Thumps in the room; two rifles in grabbing range. Meeks yelled, "We got him!," heard answering whoops, saw arms and legs coming out the window. He picked up the closest piece and let fly, full automatic: trapped targets, plaster chips exploding, dry wood igniting.
Over the bodies, into the room. The front door stood open; his pistols were still on the ledge. A strange thump sounded; Meeks saw a man spread prone—aiming from behind the mattress box.
He threw himself to the floor, kicked, missed. The man got off a shot—close; Meeks grabbed his switchblade, leaped, stabbed: the neck, the face, the man screaming, shooting—wide ricochets. Meeks slit his throat, crawled over and toed the door shut, grabbed the pistols and just plain breathed.
The fire spreading: cooking up bodies, fir pines; the front door his only way out. How many more men standing trigger?
From the courtyard: heavy rounds knocking out wall chunks. Meeks caught one in the leg; a shot grazed his back. He hit the floor, the shots kept coming, the door went down—he was smack in the crossfire.
No more shots.
Meeks tucked his guns under his chest, spread himself deadman style. Seconds dragged; four men walked in holding rifles. Whispers: "Dead meat"—"Let's be reeel careful"—"Crazy Okie fuck." Through the doorway, Mal Lunceford not one of them, footsteps.
Kicks in his side, hard breathing, sneers. A foot went under him. A voice said, "Fat fucker."
Meeks jerked the foot; the foot man tripped backward. Meeks spun around shooting—close range, all hits. Four men went down; Meeks got a topsy-turvy view: the courtyard, Mal Lunceford turning tail. Then, behind him, "Hello, lad."
Dudley Smith stepped through flames, dressed in a fire department greatcoat. Meeks saw his suitcase—ninety-four grand, dope—over by the mattress. "Dud, you came prepared."
"Like the Boy Scouts, lad. And have you a valediction?"
Suicide: heisting a deal Dudley S. watchdogged. Meeks raised his guns; Smith shot first. Meeks died—thinking the El Serrano Motel looked just like the Alamo.
Bud White in an unmarked, watching the "1951" on the City Hall Christmas tree blink. The back seat was packed with liquor for the station party; he'd scrounged merchants all day, avoiding Parker's dictate: married men had the 24th and Christmas off, all duty rosters were bachelors only, the Central detective squad was detached to round up vagrants: the chief wanted local stumblebums chilled so they wouldn't crash Mayor Bowron's lawn party for underprivileged kids and snarf up all the cookies. Last Christmas, some crazy nigger whipped out his wang, pissed in a pitcher of lemonade earmarked for some orphanage brats and ordered Mrs. Bowron to "Strap on, bitch." William H. Parker's first yuletide as chief of the Los Angeles Police Department was spent transporting the mayor's wife to Central Receiving for sedation, and now, a year later, he was paying the price.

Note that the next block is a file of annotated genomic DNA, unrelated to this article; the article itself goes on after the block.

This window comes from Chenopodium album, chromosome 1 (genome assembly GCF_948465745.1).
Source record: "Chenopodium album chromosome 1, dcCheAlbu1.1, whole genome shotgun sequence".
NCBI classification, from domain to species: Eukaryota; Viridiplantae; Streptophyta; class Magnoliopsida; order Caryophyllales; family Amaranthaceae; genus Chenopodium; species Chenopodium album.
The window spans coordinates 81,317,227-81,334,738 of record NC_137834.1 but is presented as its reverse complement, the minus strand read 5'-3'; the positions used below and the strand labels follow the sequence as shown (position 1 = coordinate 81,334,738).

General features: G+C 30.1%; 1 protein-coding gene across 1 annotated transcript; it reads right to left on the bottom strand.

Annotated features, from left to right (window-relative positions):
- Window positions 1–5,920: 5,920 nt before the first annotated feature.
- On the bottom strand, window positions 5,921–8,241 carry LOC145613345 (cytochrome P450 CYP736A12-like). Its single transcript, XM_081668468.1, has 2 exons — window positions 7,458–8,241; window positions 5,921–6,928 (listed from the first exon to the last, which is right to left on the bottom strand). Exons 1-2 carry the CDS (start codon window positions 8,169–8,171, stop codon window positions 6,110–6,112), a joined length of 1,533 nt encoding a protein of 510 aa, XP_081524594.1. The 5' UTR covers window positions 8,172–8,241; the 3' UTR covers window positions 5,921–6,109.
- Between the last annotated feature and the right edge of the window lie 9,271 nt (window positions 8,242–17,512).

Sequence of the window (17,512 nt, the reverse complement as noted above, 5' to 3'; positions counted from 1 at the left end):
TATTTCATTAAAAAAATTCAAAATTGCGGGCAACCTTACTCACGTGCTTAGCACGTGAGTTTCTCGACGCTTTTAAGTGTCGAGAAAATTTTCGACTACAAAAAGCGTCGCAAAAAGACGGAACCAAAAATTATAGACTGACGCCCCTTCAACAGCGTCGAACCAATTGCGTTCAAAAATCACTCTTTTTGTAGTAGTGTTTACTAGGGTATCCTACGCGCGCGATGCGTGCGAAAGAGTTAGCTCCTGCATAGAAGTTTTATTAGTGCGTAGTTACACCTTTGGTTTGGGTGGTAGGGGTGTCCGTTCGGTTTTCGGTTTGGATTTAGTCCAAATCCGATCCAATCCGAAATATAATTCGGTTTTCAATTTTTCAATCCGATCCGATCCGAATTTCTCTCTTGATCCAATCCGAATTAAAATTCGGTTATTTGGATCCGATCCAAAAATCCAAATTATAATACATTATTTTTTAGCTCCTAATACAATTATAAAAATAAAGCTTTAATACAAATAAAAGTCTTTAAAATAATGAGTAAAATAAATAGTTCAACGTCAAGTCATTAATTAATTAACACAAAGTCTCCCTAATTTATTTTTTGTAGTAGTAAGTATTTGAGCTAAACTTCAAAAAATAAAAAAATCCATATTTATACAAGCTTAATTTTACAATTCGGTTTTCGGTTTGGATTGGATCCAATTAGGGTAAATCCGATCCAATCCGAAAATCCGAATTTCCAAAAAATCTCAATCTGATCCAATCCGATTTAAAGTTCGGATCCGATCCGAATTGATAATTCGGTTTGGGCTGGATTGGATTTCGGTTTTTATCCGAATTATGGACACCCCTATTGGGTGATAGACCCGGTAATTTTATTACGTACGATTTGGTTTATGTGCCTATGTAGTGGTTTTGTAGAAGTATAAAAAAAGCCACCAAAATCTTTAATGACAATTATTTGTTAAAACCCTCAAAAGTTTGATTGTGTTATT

The back seat, booze-packed, had his spine jammed to Jell-O. Ed Exley, the assistant watch commander, was a straight arrow who might get uppity over a hundred cops juicing in the muster room. And Johnny Stompanato was twenty minutes late.
Bud turned on his two-way. A hum settled: shopliftings, a liquor store heist in Chinatown. The passenger door opened; Johnny Stompanato slid in.
Bud turned on the dash light. Stompanato said, "Holiday cheers. And where's Stensland? I've got stuff for both of you."
Bud sized him up. Mickey Cohen's bodyguard was a month out of work—Mickey went up on a tax beef, Fed time, three to seven at McNeil Island. Johnny Stomp was back to home manicures and pressing his own pants. "It's Sergeant Stensland. He's rousting vags and the payoff's the same anyway."
"Too bad. I like Dick's style. You know that, Wendell."
Cute Johnny: guinea handsome, curls in a tight pompadour. Bud heard he was hung like a horse and padded his basket on top of it. "Spill what you got."
"Dick's better at the amenities than you, Officer White."
"You got a hard-on for me, or you just want small talk?"
"I've got a hard-on for Lana Turner, you've got a hard-on for wife beaters. I also heard you're a real sweetheart with the ladies and your're not too selective as far as looks are concerned."
Bud cracked his knuckles. "And you fuck people up for a living, and all the money Mickey gives to charity won't make him no better than a dope pusher and a pimp. So my fucking complaints for hardnosing wife beaters don't make me you. Capisce, shitbird?"
Stompanato smiled—nervous; Bud looked out the window. A Salvation Army Santa palmed coins from his kettle, an eye on the liquor store across the street. Stomp said, "Look, you want information and I need money. Mickey and Davey Goldman are doing time, and Mo Jahelka's looking after things while they're gone. Mo's diving for scraps, and he's got no work for me. Jack Whalen wouldn't hire me on a bet and there was no goddamn envelope from Mickey."
"No envelope? Mickey went up flush. I heard he got back the junk that got clouted off his deal with Jack D."
Stompanato shook his head. "You heard wrong. Mickey got the heister, but that junk is nowhere and the guy got away with a hundred and fifty grand of Mickey's money. So, Officer White, I need money. And if your snitch fund's still green, I'll get you some fucking-A collars."